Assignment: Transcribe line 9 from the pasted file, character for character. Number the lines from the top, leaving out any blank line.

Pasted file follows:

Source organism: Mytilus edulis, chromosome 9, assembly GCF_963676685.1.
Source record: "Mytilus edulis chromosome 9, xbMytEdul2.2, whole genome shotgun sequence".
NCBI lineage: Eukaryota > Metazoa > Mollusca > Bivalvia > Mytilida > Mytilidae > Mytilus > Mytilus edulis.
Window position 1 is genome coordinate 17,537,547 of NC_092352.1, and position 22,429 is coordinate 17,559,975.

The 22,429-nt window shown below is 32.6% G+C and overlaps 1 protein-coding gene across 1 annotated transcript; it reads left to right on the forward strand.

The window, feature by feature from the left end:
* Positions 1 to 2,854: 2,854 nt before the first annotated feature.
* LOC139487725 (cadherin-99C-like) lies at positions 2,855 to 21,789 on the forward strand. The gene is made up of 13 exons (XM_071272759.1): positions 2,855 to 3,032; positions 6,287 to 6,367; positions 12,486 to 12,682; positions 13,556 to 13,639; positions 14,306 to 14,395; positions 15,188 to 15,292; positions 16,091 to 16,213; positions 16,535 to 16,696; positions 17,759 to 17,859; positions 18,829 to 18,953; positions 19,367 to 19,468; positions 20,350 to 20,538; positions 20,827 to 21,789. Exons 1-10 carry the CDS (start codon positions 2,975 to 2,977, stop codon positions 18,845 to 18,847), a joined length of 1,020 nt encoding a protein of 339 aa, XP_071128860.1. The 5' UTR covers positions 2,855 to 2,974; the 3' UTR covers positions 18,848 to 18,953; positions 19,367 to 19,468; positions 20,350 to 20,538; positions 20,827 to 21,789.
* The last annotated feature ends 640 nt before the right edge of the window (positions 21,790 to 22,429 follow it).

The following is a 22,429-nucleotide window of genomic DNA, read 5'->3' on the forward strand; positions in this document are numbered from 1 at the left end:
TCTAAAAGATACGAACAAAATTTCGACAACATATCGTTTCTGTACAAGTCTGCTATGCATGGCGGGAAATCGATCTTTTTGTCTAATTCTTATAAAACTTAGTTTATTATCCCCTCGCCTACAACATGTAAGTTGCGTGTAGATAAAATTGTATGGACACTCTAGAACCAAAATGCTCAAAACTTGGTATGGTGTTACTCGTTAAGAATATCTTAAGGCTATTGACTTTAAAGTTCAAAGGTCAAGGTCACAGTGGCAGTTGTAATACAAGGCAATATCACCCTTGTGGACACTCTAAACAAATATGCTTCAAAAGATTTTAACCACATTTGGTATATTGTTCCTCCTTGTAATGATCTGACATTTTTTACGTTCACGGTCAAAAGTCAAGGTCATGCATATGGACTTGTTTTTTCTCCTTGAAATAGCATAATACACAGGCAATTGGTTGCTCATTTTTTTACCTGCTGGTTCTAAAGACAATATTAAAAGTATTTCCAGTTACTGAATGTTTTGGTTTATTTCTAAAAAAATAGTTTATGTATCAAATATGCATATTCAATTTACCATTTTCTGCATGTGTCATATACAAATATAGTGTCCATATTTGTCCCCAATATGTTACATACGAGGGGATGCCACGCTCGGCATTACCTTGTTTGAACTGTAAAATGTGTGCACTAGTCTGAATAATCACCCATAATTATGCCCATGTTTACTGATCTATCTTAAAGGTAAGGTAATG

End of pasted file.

* The last annotated feature ends 640 nt before the right edge of the window (positions 21,790 to 22,429 follow it).